I drafted a letter to Iain Duncan Smith, the extremely nice but fanatically Europe-hating shadow defence spokesman, in which I said he should not go to Washington as he plans to this week to use domestic political differences to carry our party fight on to foreign soil.

The Tories are quite shameless in seeing their party advantage, their anti-European ideology and their desire to aid a foreign power all jumbled together. In the chamber, I read out a bit of a sentence in French quoting Chirac and then went into an attack on Duncan Smith saying it was a disgrace he was going to Washington in order to tell “lies…” 

At the mention of the word “lies” the Tories started screaming and shouting at me. The speaker of course said the minister did not have to answer the question, but I had made my point.

March 8, 2001
I got up at the end of business questions to have a pop at William Hague over his disgusting speech in Harrogate last Sunday in which he said that if Labour won the election, Britain would become a “foreign land” because we would become closer to Europe. 

I called it a crass example of xenophobia and got a mini cheer from our side, though the chamber was pretty much empty, with catcalls from the Tories.

April 30, 2001
Lunch with (historian and author) Tim Garton Ash. He is one of the most intelligent people to talk to on Europe. Tim said to me he thought there was no question of Britain going into the euro in the next parliament. “It will be a Conservative prime minister who will lead us into the euro,” he said.

May 2, 2001
I bump into Peter Mandelson in the lobby who says, “I fear we are going backwards on Europe.” He’s right. I keep worrying that Blair in his second term will not be the brave radical leader that, say, Hugo Young of the Guardian wants. Instead, it will be safety first, let’s win the third term, let’s take no risks, let’s be inward-looking and not ask the people of Britain to take brave decisions.

This is all simply my instinct, but if you look at the people who surround Blair and the people he appoints to the cabinet, they are all of the same mould.

May 9, 2001
Into prime minister’s questions for the last time of this parliament. Hague is deeply boring. He goes on and on about Europe. But it doesn’t resonate. 

But the best moment is when Edward Heath gets up to make a personal statement. It is dripping with venom against Hague and is his last final plea for engagement in Europe.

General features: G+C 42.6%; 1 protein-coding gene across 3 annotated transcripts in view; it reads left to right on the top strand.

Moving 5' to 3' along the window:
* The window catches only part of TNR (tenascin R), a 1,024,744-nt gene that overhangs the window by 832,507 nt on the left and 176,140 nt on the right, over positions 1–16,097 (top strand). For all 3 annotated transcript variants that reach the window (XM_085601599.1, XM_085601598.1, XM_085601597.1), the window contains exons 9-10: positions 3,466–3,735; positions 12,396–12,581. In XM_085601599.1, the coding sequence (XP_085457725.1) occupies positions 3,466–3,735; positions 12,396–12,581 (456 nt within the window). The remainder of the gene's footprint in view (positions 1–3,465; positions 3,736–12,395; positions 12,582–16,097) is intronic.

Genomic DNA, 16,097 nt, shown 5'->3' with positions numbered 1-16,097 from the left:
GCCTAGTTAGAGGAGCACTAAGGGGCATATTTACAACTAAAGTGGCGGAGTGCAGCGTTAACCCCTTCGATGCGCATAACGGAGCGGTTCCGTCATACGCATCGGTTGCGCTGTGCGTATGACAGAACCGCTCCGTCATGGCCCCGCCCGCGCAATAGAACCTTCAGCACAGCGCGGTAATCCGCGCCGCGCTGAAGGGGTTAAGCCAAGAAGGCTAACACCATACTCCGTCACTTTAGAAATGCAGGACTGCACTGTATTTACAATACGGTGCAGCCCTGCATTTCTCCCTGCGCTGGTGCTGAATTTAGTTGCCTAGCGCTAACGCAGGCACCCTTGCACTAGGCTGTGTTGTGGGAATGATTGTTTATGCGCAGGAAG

When he sat down we all burst out in applause. That is to say Labour and Lib Dem MPs clapped. Tony Blair slapped the side of his thigh since I suppose the prime minister mustn’t clap in front of the dispatch box, but the entire Parliamentary Conservative Party sat in hate-filled silence. 

It was embarrassment. Because they knew Heath was right. And they haven’t been able to make their peace with that rectitude since they got rid of Thatcher.

An extract from Labour Takes Power. The Denis MacShane Diaries 1997-2001. Published by Biteback

Denis MacShane adds: These diaries show the opening skirmishes over Brexit, though I did not start using the word until 2012 when the financial pages were full of “Grexit” – Greece going back to the drachma from the euro as a result of German chancellor Angela Merkel forcing Brussels to impose financial austerity on the country.

Today the Brexit media attribute to Nigel Farage magical powers to control Britain’s Europe policy. Yet re-reading these diaries it is interesting that Farage does not exist as a serious player. The BBC subsequently propelled Farage to prominence by offering him regular slots on Question Time and Today.

And while Tony Blair was charming Europe with his youth and pro-European speeches on the continent (if not in Britain) he faced relentless briefing from the Gordon Brown camp against any positive approach to the EU.

But already from 1997 onwards the Tories were turning hostile against European partnership. The final decision to hold the referendum was that of a weak prime minister, David Cameron, and was also endorsed by Nick Clegg as the price of staying in the coalition that destroyed the Lib Dems at the 2015 election. I will discuss this in detail in the next volume of my diaries, covering the period when I was minister of Europe.